Covid-19 came to Stateville, undetected, in the bodies of the prison guards who have direct custody of us.

Prisons are long-term care facilities, but without the actual care. Just over four decades ago, Illinois fell in line behind a national trend to abandon the goal of rehabilitation in favor of punitive sentencing practices.

These practices lay the foundation of today’s overcrowded prisons that have not spared the elderly prisoner population bearing the brunt of Covid-19.

Our group is supporting a bill in the Illinois legislature, SB3233: Earned Discretionary Release.

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Raul Dorado Is An Incarcerated Writer & Co-Founder Of Parole Illinois

1 in 6 Chicago Cases Of COVID-19 Traced To Cook County Jail

New research found nearly one in six cases of COVID-19 in Chicago and Illinois can be connected to people moving through the Cook County Jail.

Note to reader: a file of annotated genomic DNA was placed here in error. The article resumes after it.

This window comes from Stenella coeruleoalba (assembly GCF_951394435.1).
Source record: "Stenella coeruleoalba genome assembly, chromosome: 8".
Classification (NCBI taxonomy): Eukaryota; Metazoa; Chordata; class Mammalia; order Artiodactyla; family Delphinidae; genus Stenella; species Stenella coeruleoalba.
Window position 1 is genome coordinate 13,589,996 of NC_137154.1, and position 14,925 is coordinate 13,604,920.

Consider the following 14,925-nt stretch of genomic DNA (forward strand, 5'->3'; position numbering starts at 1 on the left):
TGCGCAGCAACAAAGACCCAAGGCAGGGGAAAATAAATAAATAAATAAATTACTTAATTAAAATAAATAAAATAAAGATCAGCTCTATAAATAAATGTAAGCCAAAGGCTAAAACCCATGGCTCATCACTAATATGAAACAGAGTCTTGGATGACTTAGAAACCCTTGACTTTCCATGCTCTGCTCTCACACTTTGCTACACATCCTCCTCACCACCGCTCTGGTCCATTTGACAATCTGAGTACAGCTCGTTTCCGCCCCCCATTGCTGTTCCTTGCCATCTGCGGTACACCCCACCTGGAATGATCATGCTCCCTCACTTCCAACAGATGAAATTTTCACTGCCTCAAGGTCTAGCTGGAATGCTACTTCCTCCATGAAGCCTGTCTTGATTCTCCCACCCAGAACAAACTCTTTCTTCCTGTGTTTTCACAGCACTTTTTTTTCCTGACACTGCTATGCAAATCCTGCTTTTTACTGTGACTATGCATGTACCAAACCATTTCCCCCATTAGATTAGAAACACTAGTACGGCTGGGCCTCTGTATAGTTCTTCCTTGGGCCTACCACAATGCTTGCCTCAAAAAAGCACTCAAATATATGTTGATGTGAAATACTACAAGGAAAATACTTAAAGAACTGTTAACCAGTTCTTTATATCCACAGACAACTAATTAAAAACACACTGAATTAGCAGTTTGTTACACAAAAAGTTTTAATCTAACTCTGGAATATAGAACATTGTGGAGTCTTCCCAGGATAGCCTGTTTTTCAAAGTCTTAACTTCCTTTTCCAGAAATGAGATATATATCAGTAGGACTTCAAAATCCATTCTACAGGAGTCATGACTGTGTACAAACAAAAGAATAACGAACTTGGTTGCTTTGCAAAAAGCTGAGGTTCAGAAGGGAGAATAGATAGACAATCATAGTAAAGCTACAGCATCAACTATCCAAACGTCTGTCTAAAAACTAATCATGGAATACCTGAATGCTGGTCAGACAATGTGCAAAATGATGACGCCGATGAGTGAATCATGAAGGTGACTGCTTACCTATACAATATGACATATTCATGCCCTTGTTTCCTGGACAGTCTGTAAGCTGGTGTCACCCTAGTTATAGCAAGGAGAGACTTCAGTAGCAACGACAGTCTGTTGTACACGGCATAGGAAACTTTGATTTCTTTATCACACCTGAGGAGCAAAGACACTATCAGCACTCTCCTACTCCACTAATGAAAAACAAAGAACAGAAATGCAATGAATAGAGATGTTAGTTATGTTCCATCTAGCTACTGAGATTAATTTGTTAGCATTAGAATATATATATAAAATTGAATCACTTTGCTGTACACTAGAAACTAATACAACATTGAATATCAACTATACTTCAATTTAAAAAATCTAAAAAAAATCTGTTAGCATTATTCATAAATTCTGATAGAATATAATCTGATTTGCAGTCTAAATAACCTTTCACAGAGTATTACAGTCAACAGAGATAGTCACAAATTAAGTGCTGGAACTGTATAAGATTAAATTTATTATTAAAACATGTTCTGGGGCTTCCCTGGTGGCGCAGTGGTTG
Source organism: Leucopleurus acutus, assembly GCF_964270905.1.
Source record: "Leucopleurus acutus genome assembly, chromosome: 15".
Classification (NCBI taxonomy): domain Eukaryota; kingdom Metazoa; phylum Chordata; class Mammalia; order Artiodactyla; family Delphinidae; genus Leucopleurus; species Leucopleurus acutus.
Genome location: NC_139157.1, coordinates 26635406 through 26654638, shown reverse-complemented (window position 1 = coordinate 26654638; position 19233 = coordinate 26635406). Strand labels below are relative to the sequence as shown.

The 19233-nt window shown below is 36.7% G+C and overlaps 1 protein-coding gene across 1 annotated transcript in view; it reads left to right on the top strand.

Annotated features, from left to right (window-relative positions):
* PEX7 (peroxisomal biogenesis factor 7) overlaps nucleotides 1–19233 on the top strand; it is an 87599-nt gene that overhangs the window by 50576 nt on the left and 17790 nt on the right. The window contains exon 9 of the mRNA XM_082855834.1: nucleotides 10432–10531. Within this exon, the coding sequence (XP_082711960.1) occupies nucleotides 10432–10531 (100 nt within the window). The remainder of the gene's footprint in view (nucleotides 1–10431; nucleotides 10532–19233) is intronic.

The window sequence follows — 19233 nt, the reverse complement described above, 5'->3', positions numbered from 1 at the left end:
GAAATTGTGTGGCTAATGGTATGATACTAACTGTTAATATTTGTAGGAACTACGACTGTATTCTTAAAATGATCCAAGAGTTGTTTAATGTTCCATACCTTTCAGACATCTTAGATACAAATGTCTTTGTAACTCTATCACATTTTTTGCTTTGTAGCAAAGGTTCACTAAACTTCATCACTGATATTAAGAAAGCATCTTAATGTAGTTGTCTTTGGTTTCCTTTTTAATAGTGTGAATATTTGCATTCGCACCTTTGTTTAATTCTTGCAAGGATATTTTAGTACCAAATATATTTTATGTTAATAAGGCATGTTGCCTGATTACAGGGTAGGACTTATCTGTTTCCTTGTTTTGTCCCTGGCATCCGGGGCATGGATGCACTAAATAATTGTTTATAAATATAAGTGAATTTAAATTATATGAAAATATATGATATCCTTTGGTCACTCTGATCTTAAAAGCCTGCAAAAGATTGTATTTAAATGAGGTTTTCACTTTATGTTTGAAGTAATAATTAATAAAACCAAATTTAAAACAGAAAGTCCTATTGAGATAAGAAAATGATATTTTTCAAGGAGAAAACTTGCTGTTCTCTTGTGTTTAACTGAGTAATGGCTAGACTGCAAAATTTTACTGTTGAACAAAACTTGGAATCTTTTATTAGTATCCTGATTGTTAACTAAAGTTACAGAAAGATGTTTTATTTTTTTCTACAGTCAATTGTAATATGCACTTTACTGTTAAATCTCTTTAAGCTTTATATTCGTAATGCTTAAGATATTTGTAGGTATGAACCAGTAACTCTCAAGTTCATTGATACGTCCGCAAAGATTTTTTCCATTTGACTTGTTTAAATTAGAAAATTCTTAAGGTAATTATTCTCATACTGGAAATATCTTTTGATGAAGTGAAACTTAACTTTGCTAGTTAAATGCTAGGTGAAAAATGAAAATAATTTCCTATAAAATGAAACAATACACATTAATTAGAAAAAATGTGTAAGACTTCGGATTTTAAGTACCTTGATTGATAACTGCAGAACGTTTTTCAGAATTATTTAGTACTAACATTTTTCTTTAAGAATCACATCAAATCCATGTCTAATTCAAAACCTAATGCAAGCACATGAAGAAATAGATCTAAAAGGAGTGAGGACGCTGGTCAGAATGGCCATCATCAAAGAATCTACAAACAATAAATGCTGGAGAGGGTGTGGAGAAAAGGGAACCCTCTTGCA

At one point dubbed the “largest-known source” of coronavirus cases in the U.S.

According to a new study published in the journal Health Affairs, cycling through Cook County Jail is associated with 15.7% of all documented cases of the virus in Illinois and 15.9% in Chicago through mid-April.

“As the pandemic began, I realized this was going to be a huge driver,” said Eric Reinhart, a University of Chicago researcher who co-authored the report.

“The jail cycle – arresting people, cycling through the jail and back into their communities – was going to be a huge driver of COVID-19 spreading to communities.”

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We Join The Chorus Urging Governor Pritzker To Ease Housing Based Restrictions

A coalition of 50 local and national criminal justice reform organizations, led by the Chicago 400 Alliance, is calling on Gov. JB Pritzker to ease conviction-based housing restrictions for the duration of the pandemic.

The move would allow people who have completed their sentences to finally leave prison.

“We’ve been working on this issue for years,” said alliance coordinator Laurie Jo Reynolds, “but now it’s a matter of life and death.”

Criminal justice reform organizations are calling on Gov. Pritzker to ease conviction-based housing restrictions so hundreds of people can finally be released.